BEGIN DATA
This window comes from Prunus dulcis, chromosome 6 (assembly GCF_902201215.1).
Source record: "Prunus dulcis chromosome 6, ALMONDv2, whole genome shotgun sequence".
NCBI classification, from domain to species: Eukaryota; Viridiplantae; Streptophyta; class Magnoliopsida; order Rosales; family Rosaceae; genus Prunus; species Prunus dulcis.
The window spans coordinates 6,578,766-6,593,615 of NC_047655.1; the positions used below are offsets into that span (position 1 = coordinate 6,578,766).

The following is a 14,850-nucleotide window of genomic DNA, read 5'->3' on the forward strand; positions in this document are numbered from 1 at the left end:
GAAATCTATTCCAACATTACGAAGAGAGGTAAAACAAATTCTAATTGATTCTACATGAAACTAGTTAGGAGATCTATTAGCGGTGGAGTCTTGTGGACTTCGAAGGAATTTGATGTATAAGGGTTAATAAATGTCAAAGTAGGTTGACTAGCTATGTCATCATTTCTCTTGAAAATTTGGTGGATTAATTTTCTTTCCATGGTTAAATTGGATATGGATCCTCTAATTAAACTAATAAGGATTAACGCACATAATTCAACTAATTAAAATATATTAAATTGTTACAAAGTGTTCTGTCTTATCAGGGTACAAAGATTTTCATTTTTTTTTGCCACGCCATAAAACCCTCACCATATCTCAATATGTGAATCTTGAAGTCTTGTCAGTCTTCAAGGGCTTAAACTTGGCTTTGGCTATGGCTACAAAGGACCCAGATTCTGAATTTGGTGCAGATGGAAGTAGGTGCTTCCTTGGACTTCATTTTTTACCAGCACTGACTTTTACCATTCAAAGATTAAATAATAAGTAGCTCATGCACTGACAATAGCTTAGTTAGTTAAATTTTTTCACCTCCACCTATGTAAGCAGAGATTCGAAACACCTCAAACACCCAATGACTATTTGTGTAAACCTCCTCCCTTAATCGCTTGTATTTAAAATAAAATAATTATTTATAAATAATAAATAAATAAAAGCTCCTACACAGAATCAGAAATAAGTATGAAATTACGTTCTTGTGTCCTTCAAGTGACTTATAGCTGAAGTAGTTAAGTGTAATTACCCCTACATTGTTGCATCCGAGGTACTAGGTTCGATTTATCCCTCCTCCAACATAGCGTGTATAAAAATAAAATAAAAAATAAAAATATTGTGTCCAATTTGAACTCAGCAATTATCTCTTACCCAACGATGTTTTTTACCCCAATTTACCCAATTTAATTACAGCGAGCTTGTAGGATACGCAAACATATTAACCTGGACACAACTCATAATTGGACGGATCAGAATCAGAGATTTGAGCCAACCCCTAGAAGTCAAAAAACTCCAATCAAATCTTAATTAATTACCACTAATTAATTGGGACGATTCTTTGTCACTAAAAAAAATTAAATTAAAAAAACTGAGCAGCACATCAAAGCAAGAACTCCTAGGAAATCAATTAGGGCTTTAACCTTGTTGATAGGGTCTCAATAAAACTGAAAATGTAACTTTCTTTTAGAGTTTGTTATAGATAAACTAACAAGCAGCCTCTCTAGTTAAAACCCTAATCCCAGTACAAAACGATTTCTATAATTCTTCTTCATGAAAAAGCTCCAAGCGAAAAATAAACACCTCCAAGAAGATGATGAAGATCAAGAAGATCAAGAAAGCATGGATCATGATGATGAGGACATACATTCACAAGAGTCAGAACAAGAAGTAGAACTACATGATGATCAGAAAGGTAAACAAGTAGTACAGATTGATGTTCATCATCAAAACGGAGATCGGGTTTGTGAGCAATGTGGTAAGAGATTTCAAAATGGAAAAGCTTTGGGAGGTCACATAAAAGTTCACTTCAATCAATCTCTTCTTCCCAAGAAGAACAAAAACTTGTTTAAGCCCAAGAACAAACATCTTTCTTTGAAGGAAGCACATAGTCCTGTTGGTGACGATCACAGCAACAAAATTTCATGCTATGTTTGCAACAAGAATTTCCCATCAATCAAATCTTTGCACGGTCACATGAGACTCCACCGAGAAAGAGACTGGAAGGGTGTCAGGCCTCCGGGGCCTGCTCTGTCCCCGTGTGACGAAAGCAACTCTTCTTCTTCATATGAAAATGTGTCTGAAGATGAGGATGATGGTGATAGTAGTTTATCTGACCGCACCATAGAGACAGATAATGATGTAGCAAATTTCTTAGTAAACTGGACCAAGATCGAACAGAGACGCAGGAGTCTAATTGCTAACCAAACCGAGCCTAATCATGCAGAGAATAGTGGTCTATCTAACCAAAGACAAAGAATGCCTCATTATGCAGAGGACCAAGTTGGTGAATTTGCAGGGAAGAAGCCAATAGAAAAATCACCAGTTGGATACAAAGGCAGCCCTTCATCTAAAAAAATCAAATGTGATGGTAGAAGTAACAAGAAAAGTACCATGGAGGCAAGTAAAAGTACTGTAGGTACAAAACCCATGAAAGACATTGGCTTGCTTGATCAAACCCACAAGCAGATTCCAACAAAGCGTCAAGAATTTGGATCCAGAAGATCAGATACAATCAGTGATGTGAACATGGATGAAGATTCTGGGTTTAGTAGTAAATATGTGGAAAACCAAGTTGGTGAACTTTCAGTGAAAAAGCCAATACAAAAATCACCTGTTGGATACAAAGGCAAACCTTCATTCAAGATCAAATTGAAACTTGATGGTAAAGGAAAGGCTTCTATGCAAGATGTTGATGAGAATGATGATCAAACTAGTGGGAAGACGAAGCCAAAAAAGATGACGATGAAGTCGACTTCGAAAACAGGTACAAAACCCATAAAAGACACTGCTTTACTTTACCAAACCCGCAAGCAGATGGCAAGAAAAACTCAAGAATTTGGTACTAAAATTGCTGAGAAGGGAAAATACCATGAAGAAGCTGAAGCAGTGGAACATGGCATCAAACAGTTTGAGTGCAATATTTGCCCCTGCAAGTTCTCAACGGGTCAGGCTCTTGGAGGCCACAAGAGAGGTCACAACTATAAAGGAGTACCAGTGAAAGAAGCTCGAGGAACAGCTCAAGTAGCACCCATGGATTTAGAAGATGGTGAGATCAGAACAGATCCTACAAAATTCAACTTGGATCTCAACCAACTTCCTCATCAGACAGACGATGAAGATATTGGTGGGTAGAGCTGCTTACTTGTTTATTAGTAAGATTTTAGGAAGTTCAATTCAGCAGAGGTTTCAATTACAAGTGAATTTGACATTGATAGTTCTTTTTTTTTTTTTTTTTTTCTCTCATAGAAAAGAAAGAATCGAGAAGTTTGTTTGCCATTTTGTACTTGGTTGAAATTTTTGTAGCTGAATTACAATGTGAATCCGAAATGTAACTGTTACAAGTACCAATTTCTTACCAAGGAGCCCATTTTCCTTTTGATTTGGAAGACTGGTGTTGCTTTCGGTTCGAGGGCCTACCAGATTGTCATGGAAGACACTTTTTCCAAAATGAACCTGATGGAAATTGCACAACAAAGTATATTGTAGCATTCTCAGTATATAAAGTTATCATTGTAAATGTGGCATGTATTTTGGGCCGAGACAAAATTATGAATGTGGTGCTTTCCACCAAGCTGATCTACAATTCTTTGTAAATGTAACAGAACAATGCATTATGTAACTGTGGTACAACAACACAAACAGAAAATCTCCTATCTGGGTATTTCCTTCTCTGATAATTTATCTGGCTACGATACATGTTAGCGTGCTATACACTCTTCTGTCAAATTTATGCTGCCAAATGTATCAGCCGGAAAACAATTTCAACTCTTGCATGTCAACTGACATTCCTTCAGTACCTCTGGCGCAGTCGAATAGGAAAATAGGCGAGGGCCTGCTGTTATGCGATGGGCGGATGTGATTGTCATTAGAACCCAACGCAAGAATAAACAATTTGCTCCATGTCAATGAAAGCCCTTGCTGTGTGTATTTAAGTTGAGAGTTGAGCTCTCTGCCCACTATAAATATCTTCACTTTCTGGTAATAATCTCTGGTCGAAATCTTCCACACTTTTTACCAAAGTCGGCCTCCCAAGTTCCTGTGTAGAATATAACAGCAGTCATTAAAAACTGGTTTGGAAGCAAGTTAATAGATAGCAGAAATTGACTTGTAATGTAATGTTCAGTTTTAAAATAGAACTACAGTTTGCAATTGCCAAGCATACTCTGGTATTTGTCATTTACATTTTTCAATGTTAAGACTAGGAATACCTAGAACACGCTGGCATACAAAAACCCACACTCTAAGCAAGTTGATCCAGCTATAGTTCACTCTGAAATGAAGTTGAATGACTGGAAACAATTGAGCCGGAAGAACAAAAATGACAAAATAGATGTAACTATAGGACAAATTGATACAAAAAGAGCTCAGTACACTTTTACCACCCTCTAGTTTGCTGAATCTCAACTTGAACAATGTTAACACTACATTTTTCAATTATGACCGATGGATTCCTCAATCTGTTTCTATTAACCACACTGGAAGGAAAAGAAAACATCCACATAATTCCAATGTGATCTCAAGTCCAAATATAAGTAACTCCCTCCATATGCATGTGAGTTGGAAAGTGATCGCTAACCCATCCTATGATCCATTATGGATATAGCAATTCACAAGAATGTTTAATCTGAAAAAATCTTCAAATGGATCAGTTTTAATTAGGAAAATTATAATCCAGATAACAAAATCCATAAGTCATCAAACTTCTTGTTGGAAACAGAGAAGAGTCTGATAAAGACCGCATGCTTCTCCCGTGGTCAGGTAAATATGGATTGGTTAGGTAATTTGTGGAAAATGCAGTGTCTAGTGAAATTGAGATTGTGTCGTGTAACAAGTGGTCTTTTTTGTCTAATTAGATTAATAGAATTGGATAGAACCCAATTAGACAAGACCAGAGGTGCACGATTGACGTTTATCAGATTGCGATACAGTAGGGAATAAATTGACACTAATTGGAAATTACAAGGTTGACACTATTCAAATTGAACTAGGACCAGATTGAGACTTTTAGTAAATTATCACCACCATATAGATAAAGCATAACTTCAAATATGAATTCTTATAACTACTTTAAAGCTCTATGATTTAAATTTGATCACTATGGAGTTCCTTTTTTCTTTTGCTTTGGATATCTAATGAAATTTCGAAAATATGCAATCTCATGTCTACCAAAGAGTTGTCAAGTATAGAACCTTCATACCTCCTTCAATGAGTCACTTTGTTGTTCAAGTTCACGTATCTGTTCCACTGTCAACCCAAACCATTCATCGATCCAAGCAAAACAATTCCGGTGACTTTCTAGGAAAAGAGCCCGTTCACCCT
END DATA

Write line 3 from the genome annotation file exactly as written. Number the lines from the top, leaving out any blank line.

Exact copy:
NCBI classification, from domain to species: Eukaryota; Viridiplantae; Streptophyta; class Magnoliopsida; order Rosales; family Rosaceae; genus Prunus; species Prunus dulcis.